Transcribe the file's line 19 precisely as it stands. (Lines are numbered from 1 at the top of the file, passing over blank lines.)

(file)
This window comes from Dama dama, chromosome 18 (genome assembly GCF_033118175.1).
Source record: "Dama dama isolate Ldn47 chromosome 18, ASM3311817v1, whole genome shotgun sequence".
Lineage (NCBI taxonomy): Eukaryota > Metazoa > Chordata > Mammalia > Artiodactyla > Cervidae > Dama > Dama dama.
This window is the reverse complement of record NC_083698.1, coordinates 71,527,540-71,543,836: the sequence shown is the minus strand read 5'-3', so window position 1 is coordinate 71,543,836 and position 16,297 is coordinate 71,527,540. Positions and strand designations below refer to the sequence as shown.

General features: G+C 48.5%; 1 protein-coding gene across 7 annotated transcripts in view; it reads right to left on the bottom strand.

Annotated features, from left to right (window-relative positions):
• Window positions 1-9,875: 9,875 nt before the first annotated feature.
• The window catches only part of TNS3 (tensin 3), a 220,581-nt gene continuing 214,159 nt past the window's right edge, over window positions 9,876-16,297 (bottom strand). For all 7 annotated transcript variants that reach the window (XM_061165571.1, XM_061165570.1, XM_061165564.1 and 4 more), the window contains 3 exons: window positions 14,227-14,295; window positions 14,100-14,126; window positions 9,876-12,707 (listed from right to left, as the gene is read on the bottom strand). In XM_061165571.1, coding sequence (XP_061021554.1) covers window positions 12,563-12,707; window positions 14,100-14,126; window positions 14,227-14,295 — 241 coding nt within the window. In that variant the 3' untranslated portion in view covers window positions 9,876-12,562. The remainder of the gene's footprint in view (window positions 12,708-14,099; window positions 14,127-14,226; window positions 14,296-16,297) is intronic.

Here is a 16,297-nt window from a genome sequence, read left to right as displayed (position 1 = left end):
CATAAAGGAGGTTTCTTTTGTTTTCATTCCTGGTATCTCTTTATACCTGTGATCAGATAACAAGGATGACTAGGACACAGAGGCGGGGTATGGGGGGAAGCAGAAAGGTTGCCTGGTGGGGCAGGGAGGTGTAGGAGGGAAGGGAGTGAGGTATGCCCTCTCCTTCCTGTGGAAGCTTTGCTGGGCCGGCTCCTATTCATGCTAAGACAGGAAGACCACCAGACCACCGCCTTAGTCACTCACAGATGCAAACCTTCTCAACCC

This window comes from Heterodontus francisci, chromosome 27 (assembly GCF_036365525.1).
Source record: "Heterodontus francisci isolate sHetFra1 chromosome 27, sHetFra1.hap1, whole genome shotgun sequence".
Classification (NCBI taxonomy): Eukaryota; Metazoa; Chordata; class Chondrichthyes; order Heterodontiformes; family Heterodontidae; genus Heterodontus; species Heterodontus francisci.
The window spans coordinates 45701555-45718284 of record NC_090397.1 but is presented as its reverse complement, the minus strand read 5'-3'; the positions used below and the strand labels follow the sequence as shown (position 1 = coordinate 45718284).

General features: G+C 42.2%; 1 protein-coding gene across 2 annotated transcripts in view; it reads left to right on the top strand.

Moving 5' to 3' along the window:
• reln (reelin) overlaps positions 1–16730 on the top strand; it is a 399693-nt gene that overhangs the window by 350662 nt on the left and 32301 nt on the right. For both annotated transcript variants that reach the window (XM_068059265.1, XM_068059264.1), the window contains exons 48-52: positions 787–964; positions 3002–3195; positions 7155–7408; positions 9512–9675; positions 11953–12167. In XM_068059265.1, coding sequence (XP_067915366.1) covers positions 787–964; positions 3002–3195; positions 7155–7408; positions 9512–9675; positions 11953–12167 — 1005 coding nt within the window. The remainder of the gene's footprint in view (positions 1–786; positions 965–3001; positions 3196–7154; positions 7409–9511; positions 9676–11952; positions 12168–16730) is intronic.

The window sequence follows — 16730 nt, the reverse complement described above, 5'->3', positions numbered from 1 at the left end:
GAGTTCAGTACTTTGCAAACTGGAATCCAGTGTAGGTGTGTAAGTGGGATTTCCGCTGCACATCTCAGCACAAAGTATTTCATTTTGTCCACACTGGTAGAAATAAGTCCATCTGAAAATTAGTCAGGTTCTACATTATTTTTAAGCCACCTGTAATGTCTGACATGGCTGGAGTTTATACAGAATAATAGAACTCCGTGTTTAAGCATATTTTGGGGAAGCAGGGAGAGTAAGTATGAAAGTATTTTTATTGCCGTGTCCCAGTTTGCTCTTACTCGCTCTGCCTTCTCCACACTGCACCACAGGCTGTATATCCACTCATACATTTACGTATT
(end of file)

GAGTTCAGTACTTTGCAAACTGGAATCCAGTGTAGGTGTGTAAGTGGGATTTCCGCTGCACATCTCAGCACAAAGTATTTCATTTTGTCCACACTGGTAGAAATAAGTCCATCTGAAAATTAGTCAGGTTCTACATTATTTTTAAGCCACCTGTAATGTCTGACATGGCTGGAGTTTATACAGAATAATAGAACTCCGTGTTTAAGCATATTTTGGGGAAGCAGGGAGAGTAAGTATGAAAGTATTTTTATTGCCGTGTCCCAGTTTGCTCTTACTCGCTCTGCCTTCTCCACACTGCACCACAGGCTGTATATCCACTCATACATTTACGTATT